Intro: Grass-fed Beef Liver With Brown Butter Carmelized Onions and Dried California Plums
Or, more affectionately known in our household as Prune Liver Dinner!
Beef liver is one of the most nutrient-dense foods. How it quantitatively compares to other foods is dependent on how the nutrients are weighted (essential vitamins only, types of fat, etc), whether the comparison is done by mass or isocalorically, and other factors like if the food is actually possible to eat in any reasonable quantity (a cup of dried basil sound tasty?). This talk on nutrient density is great place to start. However nutrient density is measured, beef liver from high-quality sources is going to come out near the top, and so I want more of it in my and my kids' diets.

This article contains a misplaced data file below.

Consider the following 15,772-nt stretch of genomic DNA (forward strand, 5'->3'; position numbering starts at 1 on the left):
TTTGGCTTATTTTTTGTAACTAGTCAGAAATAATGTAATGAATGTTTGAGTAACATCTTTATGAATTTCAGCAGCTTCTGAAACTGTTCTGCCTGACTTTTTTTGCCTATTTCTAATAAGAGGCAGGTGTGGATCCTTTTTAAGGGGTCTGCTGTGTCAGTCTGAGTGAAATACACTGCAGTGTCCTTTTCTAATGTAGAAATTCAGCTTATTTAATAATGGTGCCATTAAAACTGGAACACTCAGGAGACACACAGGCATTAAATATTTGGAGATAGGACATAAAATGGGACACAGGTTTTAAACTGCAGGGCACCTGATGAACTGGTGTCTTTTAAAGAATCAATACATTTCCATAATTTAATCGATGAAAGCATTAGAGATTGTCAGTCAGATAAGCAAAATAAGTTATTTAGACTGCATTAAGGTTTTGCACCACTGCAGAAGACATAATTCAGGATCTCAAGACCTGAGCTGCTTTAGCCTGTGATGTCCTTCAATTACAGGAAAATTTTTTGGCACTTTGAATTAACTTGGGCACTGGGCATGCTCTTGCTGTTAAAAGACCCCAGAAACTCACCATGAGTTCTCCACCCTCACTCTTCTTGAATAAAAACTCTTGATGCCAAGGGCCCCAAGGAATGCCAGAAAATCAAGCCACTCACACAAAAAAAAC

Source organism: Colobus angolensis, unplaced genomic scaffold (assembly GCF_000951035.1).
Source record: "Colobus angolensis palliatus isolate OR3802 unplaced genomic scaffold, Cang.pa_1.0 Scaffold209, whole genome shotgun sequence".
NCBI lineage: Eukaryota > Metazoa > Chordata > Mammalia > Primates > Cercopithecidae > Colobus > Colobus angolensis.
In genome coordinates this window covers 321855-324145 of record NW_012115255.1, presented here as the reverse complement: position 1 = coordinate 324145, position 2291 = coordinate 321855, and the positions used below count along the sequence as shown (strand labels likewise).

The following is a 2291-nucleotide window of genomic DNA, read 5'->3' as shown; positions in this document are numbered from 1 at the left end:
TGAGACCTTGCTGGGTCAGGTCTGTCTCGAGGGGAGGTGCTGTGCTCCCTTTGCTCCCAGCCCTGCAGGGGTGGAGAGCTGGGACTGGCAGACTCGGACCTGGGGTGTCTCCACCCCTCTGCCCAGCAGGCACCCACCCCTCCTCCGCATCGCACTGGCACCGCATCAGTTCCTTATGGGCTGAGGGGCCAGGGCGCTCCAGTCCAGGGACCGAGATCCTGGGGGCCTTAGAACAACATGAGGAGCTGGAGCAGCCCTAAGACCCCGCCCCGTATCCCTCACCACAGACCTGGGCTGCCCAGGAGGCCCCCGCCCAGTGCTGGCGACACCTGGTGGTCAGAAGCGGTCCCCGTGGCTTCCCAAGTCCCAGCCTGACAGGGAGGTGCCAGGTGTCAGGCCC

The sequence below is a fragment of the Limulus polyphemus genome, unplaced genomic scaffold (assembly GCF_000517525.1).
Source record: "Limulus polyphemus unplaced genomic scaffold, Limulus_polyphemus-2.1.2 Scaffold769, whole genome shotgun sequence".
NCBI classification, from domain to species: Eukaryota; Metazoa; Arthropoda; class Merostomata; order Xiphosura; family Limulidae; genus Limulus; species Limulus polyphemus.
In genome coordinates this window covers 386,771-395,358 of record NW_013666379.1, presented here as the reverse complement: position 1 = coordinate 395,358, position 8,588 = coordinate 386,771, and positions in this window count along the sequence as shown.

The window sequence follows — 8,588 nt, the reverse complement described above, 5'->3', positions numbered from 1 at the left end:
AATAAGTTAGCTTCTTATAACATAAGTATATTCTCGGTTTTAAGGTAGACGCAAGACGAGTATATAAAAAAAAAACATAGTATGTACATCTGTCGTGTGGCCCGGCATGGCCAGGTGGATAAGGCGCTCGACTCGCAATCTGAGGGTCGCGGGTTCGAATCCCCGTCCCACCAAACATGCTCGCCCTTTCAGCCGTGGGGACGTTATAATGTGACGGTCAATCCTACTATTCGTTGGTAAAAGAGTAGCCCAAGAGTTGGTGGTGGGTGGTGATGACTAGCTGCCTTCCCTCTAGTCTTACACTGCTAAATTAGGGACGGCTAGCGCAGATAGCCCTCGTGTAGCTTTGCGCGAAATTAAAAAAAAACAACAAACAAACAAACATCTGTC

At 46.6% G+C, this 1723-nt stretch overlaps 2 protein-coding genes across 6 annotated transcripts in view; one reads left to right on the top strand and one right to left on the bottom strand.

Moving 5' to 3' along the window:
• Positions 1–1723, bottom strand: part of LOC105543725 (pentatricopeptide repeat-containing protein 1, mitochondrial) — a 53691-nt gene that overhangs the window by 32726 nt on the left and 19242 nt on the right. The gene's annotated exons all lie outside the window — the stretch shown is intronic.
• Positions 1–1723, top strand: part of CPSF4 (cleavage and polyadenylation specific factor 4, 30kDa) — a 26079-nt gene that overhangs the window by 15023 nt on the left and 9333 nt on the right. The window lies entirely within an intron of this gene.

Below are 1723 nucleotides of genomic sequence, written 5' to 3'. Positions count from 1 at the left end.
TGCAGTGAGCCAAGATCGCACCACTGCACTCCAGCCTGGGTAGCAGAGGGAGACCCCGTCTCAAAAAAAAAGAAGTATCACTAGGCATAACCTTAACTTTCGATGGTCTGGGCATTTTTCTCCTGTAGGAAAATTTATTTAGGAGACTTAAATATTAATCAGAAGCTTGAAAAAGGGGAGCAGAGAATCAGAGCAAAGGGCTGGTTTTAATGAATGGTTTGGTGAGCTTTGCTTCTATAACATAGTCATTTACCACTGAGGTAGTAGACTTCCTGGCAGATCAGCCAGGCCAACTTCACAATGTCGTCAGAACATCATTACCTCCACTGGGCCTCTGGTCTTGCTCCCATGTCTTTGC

The only problem is I really don't like beef liver.
I like chicken, duck, and goose liver, especially in pâté. However, having not grown up eating beef liver, I think it's a cultural aversion, or perhaps poor handling and sourcing. With its nutrient-density in mind, I decided to do two things: find out if I could learn to like liver, or at least create a liver dish that I did like; and regularly serve my kids liver, both for their health and so that they think of beef liver as perfectly normal, and perhaps further, even grow to like liver.
This recipe is the result of cooking beef liver two to three times a month for a year. Monday has become our regular liver dinner night. In accordance with convincing the kids they like liver, I get very excited about the liver. "Guess what I'm cooking for dinner!" "Prune liver dinner!" Feign excitement until it turns into real excitement!
Last Monday, the 5-year-old wolfed down her liver, the 2-year-old ate it without complaints (or threats or bribes), and the adults fought over the remainders. I consider this success, and am sharing the recipe.
Step 1: Recipe